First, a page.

What are Actinic Keratoses?
Actinic keratoses (AKs) are rough, scaly patches on the skin, caused by excessive exposure to the sun, that can sometimes progress into dangerous skin cancers such as squamous cell carcinoma.
How do AKs become squamous cell carcinomas?
AKs sometimes can become larger and thicker. These enlarged lesions may then progress to squamous cell carcinomas. Patients may notice increased redness, tenderness, itching, and burning. However, it is difficult to distinguish between an AK and a squamous cell carcinoma without a biopsy. Left untreated, squamous cell carcinomas may become larger, go deeper into the skin, and eventually spread to other parts of the body.
How likely are AKs to become squamous cell carcinomas?
It is impossible to predict if an AK will evolve into a squamous cell carcinoma, or at which point it will happen. Many doctors believe that AKs and squamous cell carcinomas are really the same condition at different stages of a continuing process. This process begins with minor cell damage and, over time, ultimately results in the cell becoming cancerous. A significant percentage of AKs develop into squamous cell carcinomas. Estimates range from 10% to as high as 20% over a 10-year period.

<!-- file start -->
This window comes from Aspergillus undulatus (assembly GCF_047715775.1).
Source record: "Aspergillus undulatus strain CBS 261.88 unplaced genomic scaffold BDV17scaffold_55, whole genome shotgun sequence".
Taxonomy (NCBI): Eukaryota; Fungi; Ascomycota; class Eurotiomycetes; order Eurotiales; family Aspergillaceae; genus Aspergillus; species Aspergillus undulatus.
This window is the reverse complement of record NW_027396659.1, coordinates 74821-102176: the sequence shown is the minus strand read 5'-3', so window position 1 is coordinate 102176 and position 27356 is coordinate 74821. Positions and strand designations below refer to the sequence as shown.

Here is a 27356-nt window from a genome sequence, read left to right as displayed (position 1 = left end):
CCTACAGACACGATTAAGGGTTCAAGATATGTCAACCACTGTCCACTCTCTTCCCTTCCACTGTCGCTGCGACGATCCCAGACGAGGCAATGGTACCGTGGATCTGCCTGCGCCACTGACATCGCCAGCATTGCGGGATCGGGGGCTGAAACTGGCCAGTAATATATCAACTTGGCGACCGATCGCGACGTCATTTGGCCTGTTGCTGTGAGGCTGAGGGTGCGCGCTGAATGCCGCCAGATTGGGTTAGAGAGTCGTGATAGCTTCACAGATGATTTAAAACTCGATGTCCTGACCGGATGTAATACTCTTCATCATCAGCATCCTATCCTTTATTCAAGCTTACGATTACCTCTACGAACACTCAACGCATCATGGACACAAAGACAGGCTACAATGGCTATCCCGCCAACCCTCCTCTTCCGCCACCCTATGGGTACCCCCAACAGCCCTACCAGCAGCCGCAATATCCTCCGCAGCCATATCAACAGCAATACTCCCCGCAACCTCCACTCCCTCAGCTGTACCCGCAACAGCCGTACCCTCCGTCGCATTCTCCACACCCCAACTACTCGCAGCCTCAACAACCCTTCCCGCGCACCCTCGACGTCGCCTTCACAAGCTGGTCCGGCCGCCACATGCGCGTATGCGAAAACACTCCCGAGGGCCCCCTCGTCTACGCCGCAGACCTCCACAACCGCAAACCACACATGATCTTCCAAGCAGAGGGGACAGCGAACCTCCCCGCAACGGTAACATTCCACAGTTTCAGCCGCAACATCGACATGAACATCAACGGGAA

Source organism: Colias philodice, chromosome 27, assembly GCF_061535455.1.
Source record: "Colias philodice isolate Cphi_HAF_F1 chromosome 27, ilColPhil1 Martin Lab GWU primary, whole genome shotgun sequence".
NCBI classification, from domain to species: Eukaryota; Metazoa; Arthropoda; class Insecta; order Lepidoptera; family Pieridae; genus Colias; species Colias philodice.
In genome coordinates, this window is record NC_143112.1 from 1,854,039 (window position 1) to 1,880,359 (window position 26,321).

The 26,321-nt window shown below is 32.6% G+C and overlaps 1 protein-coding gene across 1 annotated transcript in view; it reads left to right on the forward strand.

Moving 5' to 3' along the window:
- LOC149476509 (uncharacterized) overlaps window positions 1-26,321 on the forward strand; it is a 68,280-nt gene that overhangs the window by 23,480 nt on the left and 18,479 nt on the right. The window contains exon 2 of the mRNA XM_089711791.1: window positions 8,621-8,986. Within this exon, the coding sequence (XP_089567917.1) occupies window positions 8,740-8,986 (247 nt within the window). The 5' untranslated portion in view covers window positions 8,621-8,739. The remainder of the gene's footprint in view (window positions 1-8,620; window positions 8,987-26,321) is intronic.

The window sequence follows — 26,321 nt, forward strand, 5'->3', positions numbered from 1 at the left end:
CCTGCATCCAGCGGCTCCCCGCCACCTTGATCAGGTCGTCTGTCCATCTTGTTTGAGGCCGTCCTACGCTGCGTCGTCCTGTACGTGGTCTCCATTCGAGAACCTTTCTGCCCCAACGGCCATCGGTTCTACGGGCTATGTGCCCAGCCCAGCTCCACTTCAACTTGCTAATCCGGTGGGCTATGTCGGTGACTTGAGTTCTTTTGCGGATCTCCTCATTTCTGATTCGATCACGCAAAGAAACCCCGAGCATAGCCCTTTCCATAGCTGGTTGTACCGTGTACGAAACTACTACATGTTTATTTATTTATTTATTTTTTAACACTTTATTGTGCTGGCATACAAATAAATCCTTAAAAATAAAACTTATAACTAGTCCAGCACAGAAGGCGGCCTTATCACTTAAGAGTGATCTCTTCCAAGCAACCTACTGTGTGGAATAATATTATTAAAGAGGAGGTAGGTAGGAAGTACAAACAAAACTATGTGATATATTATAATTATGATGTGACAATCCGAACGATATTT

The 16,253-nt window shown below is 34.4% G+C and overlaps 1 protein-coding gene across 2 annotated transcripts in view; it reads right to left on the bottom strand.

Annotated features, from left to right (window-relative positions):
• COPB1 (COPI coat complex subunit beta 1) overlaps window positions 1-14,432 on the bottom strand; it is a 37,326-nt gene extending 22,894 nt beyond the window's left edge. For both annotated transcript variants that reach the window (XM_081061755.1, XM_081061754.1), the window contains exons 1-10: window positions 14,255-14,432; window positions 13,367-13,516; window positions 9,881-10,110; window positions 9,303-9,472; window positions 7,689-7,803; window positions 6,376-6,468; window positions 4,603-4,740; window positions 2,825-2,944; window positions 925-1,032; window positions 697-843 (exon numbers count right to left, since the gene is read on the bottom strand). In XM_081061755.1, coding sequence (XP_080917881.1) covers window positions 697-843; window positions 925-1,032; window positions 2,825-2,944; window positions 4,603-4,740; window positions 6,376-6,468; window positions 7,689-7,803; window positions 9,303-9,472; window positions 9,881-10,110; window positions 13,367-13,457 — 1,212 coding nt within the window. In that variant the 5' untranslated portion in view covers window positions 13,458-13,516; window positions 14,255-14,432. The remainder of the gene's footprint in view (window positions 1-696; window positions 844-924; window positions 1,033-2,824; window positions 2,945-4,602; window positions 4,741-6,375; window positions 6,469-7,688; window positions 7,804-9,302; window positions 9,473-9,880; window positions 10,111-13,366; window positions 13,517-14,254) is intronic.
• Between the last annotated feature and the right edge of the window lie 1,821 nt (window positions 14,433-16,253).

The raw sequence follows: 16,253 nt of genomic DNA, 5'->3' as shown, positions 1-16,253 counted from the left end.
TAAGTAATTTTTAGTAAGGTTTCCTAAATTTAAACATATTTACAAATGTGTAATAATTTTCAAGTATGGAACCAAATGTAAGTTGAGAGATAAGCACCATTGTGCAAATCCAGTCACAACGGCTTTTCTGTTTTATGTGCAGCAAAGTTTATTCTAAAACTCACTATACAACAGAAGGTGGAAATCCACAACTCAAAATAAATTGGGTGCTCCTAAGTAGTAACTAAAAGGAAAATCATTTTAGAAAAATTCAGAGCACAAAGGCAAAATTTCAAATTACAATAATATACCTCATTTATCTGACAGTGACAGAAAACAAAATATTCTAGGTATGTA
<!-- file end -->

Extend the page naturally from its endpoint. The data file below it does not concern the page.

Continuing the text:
Is there anything I can do to prevent AKs in the future?
Long-term exposure to the sun is the single most significant cause of AKs, so the best defense against them is a comprehensive sun protection program. This includes wearing protective clothing and a wide-brimmed hat, avoiding the sun at midday when ultraviolet rays are strongest, staying in the shade as much as possible, and wearing a broad-spectrum sunscreen with a sun protection factor (SPF) of at least 30.